Singapore May consumer prices down 0.4%, in 7th straight month decline, but moderating from April

Shoppers walking past a Mandarin Gallery boutique on Orchard Road.
Shoppers walking past a Mandarin Gallery boutique on Orchard Road.PHOTO: ST FILE

SINGAPORE - Consumer prices in Singapore dipped 0.4 per cent year-on-year in May, moderating from a 0.5 per cent decline in April, on account of the higher cost of private road transport, the Monetary Authority of Singapore (MAS) and the Ministry of Trade and Industry (MTI) said on Tuesday.

Economists polled by Reuters had expected headline inflation, or the CPI All-Items inflation, to match April's 0.5 per cent fall, which was the biggest drop since late 2009.

May's data showed that private road transport cost rose by 1.0 per cent, after falling by 2.1 per cent in April, due to higher Certificate of Entitlement (COE) premiums and a smaller correction in petrol pump prices compared to a year ago.

Accommodation cost fell by 2.5 per cent in May, similar to the previous month, reflecting the soft housing rental market.

Services inflation eased to 0.5 per cent, from 1.1 per cent a month earlier, largely owing to budgetary measures including the reduction in the concessionary foreign domestic worker (FDW) levy and the waiver of national examination fees, as well as a smaller increase in telco services fees.

Food inflation moderated to 1.8 per cent from 2.1 per cent in April, as the slower rise in non-cooked food prices more than offset the sharper price increases for restaurant meals.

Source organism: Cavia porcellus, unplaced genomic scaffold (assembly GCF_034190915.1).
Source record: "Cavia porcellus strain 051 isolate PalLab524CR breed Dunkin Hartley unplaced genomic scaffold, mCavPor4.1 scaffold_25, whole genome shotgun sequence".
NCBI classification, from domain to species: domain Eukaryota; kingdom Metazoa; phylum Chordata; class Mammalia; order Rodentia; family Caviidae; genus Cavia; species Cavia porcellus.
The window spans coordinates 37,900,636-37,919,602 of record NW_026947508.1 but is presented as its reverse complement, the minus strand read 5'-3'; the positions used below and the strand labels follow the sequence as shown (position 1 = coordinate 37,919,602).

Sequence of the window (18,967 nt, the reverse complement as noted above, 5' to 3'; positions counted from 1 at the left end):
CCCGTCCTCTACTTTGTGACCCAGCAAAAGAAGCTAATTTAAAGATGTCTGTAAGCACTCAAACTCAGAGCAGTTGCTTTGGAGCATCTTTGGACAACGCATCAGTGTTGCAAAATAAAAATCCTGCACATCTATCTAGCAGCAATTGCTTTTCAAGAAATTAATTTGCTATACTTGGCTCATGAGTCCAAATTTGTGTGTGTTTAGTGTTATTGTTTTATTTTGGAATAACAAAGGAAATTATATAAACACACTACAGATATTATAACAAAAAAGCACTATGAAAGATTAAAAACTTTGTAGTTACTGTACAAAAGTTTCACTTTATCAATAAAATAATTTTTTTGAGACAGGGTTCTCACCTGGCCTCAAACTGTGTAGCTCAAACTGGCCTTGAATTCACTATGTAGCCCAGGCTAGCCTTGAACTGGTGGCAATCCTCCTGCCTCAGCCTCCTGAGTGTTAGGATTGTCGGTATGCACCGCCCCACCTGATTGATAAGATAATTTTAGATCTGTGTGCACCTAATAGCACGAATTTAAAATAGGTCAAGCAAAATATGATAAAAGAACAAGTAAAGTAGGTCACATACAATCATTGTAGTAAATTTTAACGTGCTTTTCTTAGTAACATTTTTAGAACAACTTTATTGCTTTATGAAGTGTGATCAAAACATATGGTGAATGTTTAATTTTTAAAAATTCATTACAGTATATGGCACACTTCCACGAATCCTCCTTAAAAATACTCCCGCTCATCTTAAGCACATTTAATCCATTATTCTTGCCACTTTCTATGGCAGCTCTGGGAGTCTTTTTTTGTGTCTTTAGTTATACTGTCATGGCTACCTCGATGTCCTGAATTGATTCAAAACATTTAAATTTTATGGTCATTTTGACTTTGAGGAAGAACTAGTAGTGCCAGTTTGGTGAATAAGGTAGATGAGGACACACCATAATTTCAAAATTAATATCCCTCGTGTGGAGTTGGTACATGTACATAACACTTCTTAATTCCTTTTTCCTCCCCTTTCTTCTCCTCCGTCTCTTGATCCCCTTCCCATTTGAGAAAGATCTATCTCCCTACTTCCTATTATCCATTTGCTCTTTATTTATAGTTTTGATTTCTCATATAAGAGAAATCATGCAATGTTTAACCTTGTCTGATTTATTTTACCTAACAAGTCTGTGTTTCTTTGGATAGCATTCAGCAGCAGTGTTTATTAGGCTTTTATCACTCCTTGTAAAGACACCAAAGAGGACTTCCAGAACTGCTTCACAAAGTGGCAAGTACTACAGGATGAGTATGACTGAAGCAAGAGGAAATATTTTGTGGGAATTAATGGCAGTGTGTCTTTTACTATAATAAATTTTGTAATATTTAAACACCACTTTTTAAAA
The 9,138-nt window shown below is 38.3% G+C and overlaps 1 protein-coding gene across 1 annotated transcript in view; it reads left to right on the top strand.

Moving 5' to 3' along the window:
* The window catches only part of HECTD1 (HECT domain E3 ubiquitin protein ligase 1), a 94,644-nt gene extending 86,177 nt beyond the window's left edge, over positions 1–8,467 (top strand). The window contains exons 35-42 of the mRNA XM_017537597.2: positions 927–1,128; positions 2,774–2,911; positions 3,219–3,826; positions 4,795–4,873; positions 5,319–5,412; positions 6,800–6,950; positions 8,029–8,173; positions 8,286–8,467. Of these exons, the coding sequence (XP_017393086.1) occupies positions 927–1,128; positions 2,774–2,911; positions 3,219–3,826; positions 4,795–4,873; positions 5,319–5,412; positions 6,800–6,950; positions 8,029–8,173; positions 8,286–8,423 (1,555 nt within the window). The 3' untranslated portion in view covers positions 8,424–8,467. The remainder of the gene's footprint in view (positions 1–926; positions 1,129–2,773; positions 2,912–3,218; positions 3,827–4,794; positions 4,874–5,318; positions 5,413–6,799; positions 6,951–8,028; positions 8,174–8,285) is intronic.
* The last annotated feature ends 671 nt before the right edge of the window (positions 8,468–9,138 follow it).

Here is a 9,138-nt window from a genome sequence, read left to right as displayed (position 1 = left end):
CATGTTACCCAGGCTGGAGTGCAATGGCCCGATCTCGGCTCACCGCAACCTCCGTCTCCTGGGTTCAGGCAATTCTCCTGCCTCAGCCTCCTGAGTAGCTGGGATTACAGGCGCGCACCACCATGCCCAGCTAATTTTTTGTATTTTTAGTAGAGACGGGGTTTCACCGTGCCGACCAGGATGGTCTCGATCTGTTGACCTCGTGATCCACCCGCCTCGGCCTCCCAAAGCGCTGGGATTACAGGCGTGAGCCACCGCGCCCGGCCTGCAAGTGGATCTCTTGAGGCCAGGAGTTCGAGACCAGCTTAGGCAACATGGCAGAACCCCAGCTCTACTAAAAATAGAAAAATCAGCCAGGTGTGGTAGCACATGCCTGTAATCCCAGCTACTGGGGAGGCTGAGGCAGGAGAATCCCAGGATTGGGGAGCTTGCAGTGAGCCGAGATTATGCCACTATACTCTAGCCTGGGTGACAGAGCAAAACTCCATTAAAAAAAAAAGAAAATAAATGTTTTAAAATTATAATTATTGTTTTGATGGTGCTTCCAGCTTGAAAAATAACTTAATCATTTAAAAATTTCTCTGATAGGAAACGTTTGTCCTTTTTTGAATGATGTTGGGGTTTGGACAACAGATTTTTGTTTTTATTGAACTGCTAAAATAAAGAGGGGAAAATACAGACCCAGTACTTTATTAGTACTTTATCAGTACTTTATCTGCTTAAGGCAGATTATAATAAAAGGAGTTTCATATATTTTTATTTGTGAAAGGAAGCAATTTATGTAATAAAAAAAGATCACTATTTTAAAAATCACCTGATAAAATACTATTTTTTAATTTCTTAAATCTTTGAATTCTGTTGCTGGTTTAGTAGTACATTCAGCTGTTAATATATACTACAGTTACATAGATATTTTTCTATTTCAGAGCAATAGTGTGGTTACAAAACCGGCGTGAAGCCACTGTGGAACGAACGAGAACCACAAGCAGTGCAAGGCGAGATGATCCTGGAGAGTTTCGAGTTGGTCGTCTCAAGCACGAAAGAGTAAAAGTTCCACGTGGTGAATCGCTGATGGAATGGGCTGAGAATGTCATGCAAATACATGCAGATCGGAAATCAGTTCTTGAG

MAS core inflation, which excludes the costs of accommodation and private road transport, edged up 0.1 per cent, compared to 0.4 per cent in April. This mainly reflected the impact of budgetary measures on services costs, as well as softer food inflation, said the report.

Looking ahead, MAS and MTI said core inflation could remain subdued at around the current rate in the next few months as the suite of budgetary measures will help to alleviate some of the price pressures faced by consumers.

But CPI All-Items inflation could ease further given the additional dampening effects of car prices and imputed rentals on owner-occupied accommodation, amid the expected increase in the supply of COEs and newly-completed housing units, they said.

They expect both inflation indicators to rise towards the end of the year and into 2016, on account of higher global oil prices and as the effects of the budgetary measures dissipate.

For 2015, they kept their projections the same: MAS Core Inflation and CPI-All Items inflation to average 0.5-1.5 per cent and -0.5- 0.5 per cent respectively.